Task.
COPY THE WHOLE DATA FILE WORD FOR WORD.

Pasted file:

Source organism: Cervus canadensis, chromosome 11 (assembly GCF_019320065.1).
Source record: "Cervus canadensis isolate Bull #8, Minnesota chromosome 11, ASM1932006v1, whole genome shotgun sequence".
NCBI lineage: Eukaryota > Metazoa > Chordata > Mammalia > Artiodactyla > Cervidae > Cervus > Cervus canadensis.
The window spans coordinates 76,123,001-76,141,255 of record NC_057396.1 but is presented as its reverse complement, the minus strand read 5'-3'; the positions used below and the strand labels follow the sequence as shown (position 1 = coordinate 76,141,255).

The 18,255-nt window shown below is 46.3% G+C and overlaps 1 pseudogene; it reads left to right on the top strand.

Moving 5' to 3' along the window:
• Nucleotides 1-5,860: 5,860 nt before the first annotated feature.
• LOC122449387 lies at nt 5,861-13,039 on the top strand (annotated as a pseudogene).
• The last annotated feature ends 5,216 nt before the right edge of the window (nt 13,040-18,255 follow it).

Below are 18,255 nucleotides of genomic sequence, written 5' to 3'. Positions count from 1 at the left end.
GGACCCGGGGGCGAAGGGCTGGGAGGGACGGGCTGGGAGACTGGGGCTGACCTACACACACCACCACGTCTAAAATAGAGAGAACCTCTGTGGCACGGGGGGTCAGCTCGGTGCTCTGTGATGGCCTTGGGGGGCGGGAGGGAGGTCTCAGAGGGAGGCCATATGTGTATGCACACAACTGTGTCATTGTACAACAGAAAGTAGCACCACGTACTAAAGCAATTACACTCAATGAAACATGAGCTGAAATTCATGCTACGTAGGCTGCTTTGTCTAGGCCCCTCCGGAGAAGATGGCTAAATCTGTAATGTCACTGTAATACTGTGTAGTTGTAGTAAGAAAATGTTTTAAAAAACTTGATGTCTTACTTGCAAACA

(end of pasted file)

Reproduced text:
Source organism: Cervus canadensis, chromosome 11 (assembly GCF_019320065.1).
Source record: "Cervus canadensis isolate Bull #8, Minnesota chromosome 11, ASM1932006v1, whole genome shotgun sequence".
NCBI lineage: Eukaryota > Metazoa > Chordata > Mammalia > Artiodactyla > Cervidae > Cervus > Cervus canadensis.
The window spans coordinates 76,123,001-76,141,255 of record NC_057396.1 but is presented as its reverse complement, the minus strand read 5'-3'; the positions used below and the strand labels follow the sequence as shown (position 1 = coordinate 76,141,255).

The 18,255-nt window shown below is 46.3% G+C and overlaps 1 pseudogene; it reads left to right on the top strand.

Moving 5' to 3' along the window:
• Nucleotides 1-5,860: 5,860 nt before the first annotated feature.
• LOC122449387 lies at nt 5,861-13,039 on the top strand (annotated as a pseudogene).
• The last annotated feature ends 5,216 nt before the right edge of the window (nt 13,040-18,255 follow it).

Below are 18,255 nucleotides of genomic sequence, written 5' to 3'. Positions count from 1 at the left end.
GGACCCGGGGGCGAAGGGCTGGGAGGGACGGGCTGGGAGACTGGGGCTGACCTACACACACCACCACGTCTAAAATAGAGAGAACCTCTGTGGCACGGGGGGTCAGCTCGGTGCTCTGTGATGGCCTTGGGGGGCGGGAGGGAGGTCTCAGAGGGAGGCCATATGTGTATGCACACAACTGTGTCATTGTACAACAGAAAGTAGCACCACGTACTAAAGCAATTACACTCAATGAAACATGAGCTGAAATTCATGCTACGTAGGCTGCTTTGTCTAGGCCCCTCCGGAGAAGATGGCTAAATCTGTAATGTCACTGTAATACTGTGTAGTTGTAGTAAGAAAATGTTTTAAAAAACTTGATGTCTTACTTGCAAACA